• “You’re a grumpy bum, aren’t you!”

The brain works by creating connections (paths) between thoughts. The more often a path is used, the easier it is to think that thought again. If you tell your child they are grumpy, their brain will add “grumpiness” into their opinion of themselves.

If you repeatedly tell them they are grumpy, that pathway will be easier and easier to access until the child can’t help but internalise it and believe it. You should always be very careful about negatively labelling anyone – e.g. naughty, fussy, grumpy, lazy, etc.

The kids are listening - diagram to show how the self-fulfilling prophecy works

The kids are listening to what you say because they trust you. It’s commonly known as “the self-fulfilling prophecy”.

Imagine your partner constantly tells you that you are rubbish at cooking. The first few times, you brush it off, but the more you hear it, the harder it is to ignore – you trust this person’s opinion. Eventually you start telling others that you’re rubbish at cooking.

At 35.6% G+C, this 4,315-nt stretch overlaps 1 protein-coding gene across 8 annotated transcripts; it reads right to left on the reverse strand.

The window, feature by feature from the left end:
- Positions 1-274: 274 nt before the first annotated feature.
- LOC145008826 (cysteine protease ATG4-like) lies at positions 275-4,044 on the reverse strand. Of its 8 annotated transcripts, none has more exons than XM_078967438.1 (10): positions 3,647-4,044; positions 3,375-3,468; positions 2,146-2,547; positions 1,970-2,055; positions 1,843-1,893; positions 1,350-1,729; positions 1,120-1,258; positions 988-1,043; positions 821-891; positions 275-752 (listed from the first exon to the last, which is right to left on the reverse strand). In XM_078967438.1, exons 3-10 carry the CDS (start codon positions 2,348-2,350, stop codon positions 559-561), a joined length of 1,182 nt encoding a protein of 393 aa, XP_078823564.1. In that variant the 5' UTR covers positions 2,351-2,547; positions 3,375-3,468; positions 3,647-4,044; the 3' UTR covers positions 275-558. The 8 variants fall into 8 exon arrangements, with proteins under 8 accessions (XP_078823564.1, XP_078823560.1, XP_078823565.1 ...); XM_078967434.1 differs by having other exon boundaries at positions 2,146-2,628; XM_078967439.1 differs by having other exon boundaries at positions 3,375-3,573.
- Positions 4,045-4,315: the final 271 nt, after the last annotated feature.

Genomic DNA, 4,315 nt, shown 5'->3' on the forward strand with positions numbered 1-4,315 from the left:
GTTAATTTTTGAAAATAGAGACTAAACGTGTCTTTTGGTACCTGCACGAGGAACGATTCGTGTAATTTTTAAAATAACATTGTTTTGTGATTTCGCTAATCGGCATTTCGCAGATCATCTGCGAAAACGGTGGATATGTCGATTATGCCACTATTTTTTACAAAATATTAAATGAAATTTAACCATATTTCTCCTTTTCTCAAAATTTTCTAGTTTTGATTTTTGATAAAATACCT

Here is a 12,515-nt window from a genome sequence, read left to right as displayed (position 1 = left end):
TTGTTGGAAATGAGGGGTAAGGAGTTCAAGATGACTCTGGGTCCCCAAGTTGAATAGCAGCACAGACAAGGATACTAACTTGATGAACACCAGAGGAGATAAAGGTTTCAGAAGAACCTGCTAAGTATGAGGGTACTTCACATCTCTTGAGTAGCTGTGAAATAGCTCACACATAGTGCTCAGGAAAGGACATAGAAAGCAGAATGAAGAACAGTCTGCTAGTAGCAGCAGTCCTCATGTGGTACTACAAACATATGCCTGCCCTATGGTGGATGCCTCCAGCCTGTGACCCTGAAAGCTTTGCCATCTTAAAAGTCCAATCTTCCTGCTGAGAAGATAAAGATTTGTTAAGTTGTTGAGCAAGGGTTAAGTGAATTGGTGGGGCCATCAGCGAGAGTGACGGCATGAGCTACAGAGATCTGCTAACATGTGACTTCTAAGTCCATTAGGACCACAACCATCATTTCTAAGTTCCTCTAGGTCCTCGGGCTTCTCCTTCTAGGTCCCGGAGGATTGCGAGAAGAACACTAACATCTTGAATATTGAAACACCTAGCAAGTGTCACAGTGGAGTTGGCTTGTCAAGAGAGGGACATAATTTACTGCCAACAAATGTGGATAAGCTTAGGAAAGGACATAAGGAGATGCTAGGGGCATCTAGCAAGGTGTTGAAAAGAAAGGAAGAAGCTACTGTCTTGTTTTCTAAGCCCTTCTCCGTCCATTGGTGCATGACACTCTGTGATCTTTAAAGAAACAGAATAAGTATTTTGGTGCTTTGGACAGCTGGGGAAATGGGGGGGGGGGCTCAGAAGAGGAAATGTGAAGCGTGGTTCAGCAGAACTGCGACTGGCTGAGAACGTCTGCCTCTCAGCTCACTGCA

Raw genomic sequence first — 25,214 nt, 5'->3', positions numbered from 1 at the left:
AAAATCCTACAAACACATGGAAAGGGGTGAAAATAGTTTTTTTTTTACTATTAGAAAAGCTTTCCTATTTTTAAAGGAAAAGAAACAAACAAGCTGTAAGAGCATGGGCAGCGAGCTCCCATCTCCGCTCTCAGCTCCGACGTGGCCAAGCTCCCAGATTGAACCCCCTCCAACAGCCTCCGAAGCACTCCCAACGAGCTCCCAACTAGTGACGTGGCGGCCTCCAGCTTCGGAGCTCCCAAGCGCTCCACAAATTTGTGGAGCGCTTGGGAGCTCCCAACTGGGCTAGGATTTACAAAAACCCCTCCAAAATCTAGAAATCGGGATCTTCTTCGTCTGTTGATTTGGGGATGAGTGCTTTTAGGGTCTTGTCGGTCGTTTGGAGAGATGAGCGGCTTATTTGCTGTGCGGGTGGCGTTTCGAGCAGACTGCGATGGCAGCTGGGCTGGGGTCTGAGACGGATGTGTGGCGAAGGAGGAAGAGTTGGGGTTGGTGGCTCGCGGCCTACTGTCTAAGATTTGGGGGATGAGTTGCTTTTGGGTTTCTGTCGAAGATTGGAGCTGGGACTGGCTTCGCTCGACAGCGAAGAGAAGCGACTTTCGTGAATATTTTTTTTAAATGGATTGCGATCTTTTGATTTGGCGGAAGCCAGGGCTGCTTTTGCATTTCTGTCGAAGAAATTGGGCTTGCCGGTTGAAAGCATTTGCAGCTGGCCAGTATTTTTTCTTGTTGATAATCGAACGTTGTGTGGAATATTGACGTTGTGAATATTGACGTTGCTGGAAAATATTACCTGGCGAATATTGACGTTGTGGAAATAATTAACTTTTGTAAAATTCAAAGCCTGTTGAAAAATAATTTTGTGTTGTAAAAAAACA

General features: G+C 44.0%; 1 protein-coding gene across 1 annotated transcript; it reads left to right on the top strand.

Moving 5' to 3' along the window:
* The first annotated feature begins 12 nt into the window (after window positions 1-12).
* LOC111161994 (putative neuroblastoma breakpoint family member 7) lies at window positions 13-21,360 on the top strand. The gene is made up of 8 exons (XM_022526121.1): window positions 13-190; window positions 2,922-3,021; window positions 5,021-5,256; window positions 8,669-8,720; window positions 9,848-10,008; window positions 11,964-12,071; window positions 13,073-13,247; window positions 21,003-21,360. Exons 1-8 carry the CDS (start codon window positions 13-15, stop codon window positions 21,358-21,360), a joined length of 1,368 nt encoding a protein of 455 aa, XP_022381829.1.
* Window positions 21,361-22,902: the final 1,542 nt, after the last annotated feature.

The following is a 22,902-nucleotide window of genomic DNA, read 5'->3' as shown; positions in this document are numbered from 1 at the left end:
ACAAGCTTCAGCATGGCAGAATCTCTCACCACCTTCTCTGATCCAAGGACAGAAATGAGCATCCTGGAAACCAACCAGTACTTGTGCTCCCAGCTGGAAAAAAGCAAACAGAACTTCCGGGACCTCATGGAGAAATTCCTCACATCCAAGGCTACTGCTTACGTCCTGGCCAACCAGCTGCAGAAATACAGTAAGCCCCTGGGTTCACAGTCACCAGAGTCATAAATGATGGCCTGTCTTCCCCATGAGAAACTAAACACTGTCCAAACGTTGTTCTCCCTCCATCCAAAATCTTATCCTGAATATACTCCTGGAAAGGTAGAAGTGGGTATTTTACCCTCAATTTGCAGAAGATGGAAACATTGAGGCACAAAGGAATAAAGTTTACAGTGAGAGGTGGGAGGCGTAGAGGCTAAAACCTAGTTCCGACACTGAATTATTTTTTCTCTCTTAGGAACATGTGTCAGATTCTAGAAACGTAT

Whenever you try to cook, the thought that you are rubbish is niggling in the back of your mind and you question all your cooking decisions. And yup – you end up creating a terrible meal because you don’t trust your instincts anymore.


  • “I didn’t buy anything when we went shopping today.”

Most children will go through a phase where they lie to you – this is one skill that doesn’t need to be taught! But remember, the kids are listening – if you are untruthful, it’s going to be even more difficult to teach them honesty.

You might not think it matters while they are little, but children understand a lot more than we give them credit for. If you can see a time in the future where you will get annoyed at your kids for telling lies (e.g. as teenagers), then you need to make sure that you are telling the truth now, otherwise you’re just a hypocrite.

If our children are brought up in an environment that values honesty, they are much more likely to be honest themselves. The kids are listening.